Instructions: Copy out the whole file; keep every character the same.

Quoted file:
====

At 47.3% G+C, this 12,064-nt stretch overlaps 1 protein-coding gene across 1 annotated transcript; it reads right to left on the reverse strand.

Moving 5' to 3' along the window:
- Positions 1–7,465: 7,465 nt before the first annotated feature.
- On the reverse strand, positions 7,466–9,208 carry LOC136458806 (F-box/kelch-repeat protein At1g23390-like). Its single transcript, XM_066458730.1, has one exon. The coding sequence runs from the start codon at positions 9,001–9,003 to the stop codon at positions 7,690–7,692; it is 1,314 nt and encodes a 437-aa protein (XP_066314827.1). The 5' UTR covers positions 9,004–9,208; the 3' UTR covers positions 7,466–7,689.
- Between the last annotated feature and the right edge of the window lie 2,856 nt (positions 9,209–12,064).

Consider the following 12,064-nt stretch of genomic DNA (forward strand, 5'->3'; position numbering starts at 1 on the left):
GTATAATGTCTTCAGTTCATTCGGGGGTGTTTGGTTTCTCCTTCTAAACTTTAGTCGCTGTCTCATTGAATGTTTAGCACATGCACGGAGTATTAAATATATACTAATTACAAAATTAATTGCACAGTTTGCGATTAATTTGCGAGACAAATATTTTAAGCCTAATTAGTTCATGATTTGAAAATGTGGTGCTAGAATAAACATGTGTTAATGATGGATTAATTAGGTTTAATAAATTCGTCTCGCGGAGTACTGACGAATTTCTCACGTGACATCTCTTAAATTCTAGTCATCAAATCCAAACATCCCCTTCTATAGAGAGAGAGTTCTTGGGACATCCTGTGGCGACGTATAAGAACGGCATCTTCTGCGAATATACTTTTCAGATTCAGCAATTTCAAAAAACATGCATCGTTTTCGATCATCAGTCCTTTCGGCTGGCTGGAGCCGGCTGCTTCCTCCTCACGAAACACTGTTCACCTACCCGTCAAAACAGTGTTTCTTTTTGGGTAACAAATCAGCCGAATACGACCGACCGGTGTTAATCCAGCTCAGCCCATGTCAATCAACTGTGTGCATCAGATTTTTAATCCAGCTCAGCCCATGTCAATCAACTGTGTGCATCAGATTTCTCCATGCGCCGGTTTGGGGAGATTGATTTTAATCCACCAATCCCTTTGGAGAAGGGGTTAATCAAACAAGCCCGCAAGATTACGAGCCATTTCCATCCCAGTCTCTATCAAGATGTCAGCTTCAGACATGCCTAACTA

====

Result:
At 47.3% G+C, this 12,064-nt stretch overlaps 1 protein-coding gene across 1 annotated transcript; it reads right to left on the reverse strand.

Moving 5' to 3' along the window:
- Positions 1–7,465: 7,465 nt before the first annotated feature.
- On the reverse strand, positions 7,466–9,208 carry LOC136458806 (F-box/kelch-repeat protein At1g23390-like). Its single transcript, XM_066458730.1, has one exon. The coding sequence runs from the start codon at positions 9,001–9,003 to the stop codon at positions 7,690–7,692; it is 1,314 nt and encodes a 437-aa protein (XP_066314827.1). The 5' UTR covers positions 9,004–9,208; the 3' UTR covers positions 7,466–7,689.
- Between the last annotated feature and the right edge of the window lie 2,856 nt (positions 9,209–12,064).

Consider the following 12,064-nt stretch of genomic DNA (forward strand, 5'->3'; position numbering starts at 1 on the left):
GTATAATGTCTTCAGTTCATTCGGGGGTGTTTGGTTTCTCCTTCTAAACTTTAGTCGCTGTCTCATTGAATGTTTAGCACATGCACGGAGTATTAAATATATACTAATTACAAAATTAATTGCACAGTTTGCGATTAATTTGCGAGACAAATATTTTAAGCCTAATTAGTTCATGATTTGAAAATGTGGTGCTAGAATAAACATGTGTTAATGATGGATTAATTAGGTTTAATAAATTCGTCTCGCGGAGTACTGACGAATTTCTCACGTGACATCTCTTAAATTCTAGTCATCAAATCCAAACATCCCCTTCTATAGAGAGAGAGTTCTTGGGACATCCTGTGGCGACGTATAAGAACGGCATCTTCTGCGAATATACTTTTCAGATTCAGCAATTTCAAAAAACATGCATCGTTTTCGATCATCAGTCCTTTCGGCTGGCTGGAGCCGGCTGCTTCCTCCTCACGAAACACTGTTCACCTACCCGTCAAAACAGTGTTTCTTTTTGGGTAACAAATCAGCCGAATACGACCGACCGGTGTTAATCCAGCTCAGCCCATGTCAATCAACTGTGTGCATCAGATTTTTAATCCAGCTCAGCCCATGTCAATCAACTGTGTGCATCAGATTTCTCCATGCGCCGGTTTGGGGAGATTGATTTTAATCCACCAATCCCTTTGGAGAAGGGGTTAATCAAACAAGCCCGCAAGATTACGAGCCATTTCCATCCCAGTCTCTATCAAGATGTCAGCTTCAGACATGCCTAACTA